Struck by Russ Ramsey, Free for CAPC Members
Death’s party-crashing ways are detailed in a new book by Russ Ramsey, titled Struck: One Christian’s Reflections on Encountering Death.
It’s almost like shooting fish in a barrel. When I sat down to write about the dangers of television, I was pretty sure it would come easy. What I realized, though, is that television’s main problem is that it tends to inspire passivity, making the viewer all the more susceptible to its various dangers. This means that while being aware of the following dangers, Christians must ultimately resolve not to be passive in their viewing. Discuss what you watch with others, ask questions of the material, and gravitate toward excellence.
Television can train us to have short attention spans
This is one of the more obvious and overused complaints about television, and yet it’s true in more ways than we might expect. Television is designed purely to cater to the whims and desires of the audience. The medium is not designed to challenge the viewer, and so nearly all programming is designed to adjust to the audience rather than challenge them.
What does this do to us? This can lead to a dangerous impatience with anyone or anything that doesn’t make our immediate desires and wishes first priority, a vast difference from the attitude of Christ. While such results are far from inevitable, it is nonetheless a resulting tendency we must guard against as Christians. For the Christian, boredom is an inevitable challenge that simply must be faced and conquered.
Television can trivialize the serious
Sitcoms, late-night talk shows, reality television and various other staples of television strive off of a blatant trivialization of serious subjects. A sitcom often bases the majority of its jokes on a failing marriage, while late-night talk shows simply need to fill 15 minutes with jokes at any cost, making the late-breaking scandal a blessing rather than a curse. Reality television encourages viewers to meet drunkenness, wrath and pride with a passive amusement. And as opposed to film, television’s form (15-minute segments surrounded on all sides by trite commercials; recorded before an amused studio audience; a blatant shamelessness about the desperate nature of the writers seeking a muse) does nothing to stem the feeling that while whatever we may be watching might be hilarious, it’s also meaningless.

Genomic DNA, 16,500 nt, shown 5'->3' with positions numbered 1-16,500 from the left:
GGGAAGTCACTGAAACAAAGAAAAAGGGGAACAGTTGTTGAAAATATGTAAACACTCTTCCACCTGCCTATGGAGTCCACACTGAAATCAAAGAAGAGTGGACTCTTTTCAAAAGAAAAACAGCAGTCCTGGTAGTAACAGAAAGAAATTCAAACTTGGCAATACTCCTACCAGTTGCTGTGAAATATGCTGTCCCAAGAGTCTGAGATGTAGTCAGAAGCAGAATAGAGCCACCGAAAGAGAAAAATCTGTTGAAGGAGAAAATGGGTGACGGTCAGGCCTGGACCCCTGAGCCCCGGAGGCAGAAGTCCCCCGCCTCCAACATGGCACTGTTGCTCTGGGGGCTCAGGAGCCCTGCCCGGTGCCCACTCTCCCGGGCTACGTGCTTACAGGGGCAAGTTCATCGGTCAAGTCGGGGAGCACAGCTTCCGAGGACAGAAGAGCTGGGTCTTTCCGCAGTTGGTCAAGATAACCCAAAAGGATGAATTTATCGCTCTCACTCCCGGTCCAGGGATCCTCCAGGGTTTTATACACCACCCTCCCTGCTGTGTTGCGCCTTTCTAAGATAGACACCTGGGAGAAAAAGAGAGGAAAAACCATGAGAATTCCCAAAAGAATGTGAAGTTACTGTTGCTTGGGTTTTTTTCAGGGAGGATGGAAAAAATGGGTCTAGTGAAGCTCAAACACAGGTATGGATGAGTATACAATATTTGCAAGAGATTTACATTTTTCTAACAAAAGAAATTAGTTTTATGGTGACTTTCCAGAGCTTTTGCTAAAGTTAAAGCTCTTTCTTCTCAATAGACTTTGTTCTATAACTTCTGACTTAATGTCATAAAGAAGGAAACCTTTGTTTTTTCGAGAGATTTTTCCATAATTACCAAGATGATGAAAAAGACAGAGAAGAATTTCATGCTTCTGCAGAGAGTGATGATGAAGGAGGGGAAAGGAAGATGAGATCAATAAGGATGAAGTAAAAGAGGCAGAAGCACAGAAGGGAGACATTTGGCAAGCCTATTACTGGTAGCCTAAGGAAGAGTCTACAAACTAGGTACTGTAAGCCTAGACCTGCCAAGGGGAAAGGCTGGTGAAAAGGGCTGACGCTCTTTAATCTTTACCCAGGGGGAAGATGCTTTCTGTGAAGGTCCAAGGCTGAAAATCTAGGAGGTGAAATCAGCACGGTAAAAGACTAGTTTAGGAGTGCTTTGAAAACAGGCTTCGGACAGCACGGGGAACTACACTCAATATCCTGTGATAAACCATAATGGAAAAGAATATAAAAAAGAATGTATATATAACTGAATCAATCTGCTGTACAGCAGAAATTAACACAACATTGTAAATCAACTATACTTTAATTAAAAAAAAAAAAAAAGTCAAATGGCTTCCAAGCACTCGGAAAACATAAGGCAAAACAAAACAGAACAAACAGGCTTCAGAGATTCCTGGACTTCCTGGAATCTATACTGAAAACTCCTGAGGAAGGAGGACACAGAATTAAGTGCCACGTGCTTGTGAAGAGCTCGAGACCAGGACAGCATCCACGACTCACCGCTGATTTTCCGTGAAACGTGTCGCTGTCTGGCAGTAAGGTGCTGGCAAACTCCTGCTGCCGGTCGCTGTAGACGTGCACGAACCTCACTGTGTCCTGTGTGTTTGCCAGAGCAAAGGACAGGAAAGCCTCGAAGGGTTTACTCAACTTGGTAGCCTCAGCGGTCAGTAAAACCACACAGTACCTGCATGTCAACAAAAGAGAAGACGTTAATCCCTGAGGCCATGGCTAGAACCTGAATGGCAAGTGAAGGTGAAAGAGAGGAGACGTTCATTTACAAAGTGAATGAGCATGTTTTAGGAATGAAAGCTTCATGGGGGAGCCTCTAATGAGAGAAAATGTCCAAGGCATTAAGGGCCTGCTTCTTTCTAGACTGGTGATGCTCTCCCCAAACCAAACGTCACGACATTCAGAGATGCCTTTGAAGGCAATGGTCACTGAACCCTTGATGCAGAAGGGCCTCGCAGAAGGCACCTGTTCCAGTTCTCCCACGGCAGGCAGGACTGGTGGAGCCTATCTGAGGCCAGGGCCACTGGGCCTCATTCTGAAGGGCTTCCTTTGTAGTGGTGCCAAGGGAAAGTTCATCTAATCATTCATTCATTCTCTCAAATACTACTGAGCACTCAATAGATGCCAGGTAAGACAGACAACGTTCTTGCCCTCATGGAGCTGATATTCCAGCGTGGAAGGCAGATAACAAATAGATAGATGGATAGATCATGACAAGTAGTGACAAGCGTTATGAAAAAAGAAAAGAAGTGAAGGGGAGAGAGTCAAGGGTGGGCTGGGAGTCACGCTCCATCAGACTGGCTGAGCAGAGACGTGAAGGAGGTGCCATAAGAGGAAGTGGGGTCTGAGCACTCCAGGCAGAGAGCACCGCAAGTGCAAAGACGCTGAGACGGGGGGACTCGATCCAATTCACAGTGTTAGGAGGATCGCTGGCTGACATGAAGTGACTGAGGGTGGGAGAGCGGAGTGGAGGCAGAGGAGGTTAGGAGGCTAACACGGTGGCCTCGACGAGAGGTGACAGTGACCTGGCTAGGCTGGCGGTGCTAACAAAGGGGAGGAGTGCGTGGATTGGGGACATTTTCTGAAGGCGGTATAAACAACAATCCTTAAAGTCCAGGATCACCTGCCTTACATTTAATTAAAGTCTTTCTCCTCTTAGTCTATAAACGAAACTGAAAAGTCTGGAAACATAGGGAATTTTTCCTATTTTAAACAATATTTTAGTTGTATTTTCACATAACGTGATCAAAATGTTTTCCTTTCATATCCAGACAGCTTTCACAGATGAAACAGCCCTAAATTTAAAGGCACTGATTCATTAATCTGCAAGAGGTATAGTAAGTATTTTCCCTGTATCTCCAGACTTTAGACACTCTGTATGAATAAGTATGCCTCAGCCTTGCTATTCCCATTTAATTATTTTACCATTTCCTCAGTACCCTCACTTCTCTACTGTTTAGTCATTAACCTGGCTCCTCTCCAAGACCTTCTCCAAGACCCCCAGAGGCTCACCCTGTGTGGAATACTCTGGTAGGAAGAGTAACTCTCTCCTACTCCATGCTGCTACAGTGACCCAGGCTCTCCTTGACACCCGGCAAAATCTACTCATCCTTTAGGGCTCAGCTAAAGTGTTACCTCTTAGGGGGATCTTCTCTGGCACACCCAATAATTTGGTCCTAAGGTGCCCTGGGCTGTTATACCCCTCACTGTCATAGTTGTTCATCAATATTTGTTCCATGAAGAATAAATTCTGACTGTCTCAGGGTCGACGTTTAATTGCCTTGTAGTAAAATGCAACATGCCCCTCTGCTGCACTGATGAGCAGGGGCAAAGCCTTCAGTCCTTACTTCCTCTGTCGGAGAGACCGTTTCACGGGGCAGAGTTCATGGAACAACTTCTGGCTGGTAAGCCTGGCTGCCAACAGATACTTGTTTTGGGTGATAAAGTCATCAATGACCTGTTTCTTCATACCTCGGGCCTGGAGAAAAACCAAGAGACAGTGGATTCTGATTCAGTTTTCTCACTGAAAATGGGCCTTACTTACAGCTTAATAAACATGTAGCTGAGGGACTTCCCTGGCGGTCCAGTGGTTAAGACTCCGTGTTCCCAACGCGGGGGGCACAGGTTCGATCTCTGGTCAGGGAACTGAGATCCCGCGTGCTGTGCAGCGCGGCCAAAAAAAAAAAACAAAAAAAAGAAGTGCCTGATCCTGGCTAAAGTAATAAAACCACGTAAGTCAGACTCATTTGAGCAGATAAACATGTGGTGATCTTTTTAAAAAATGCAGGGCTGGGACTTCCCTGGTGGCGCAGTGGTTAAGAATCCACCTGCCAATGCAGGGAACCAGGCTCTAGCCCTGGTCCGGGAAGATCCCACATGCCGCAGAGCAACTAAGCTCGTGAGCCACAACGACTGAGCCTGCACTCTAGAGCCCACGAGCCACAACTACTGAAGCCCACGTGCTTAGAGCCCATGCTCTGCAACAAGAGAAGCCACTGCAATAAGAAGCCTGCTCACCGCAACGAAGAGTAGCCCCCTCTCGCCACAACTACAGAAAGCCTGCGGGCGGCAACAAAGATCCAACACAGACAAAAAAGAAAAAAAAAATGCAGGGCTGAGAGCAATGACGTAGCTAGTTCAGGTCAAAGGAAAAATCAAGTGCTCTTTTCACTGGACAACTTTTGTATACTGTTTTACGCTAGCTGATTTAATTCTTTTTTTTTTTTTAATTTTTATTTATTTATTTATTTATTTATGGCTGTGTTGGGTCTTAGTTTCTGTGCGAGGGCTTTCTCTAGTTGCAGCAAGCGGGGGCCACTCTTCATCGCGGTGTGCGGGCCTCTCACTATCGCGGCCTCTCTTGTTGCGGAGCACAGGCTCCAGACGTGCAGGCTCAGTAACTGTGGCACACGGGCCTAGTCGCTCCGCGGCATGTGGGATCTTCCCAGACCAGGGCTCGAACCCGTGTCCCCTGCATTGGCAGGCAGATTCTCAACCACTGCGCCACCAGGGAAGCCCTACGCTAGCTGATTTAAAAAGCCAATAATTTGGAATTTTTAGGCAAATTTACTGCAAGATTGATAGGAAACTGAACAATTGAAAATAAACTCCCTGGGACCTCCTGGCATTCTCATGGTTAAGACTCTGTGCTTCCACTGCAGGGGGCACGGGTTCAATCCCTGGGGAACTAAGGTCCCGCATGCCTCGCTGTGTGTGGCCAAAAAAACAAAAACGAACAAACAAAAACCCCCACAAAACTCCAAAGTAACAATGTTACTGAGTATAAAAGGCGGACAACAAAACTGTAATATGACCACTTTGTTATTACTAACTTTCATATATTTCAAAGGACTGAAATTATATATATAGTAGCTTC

As Christians, we must make an effort to look past the assumption of meaningless and remember that there are real people being represented in that sitcom, being being made into a laughing stock late at night, and being exploited (or exploiting themselves) on reality television.
Television can dominate our schedule
Books are there whenever we have time. Film has several scheduling options for us to consider. Music fills the time in which we’re stuck in the car with nothing else to do. Television, on the other hand, tends to demand our immediate attention at a certain point in time. During this time, we refuse to talk at length to anyone around us. We avoid making plans Thursday night because tonight “Someone. Will. DIE!” on Lost. It’s all very lopsided, and yet we tell ourselves that our friends will be there forever. Lost on the other hand, goes on hiatus for like a whole month after this episode, and if we miss just one episode we’ll be lost (groan) forever.
Of course, there’s simply no excuse for this any longer. Tivo, DVR, and the internet has begun to change the way we view television and provides good reason for Christians to be on the cutting edge whenever possible. Because of these new technologies we have the opportunity to put television in its time and place.
Because these things are only problems because of a passive non-reaction to television and its programming, it should be apparent that television isn’t the problem in and of itself. The problem lies with us.
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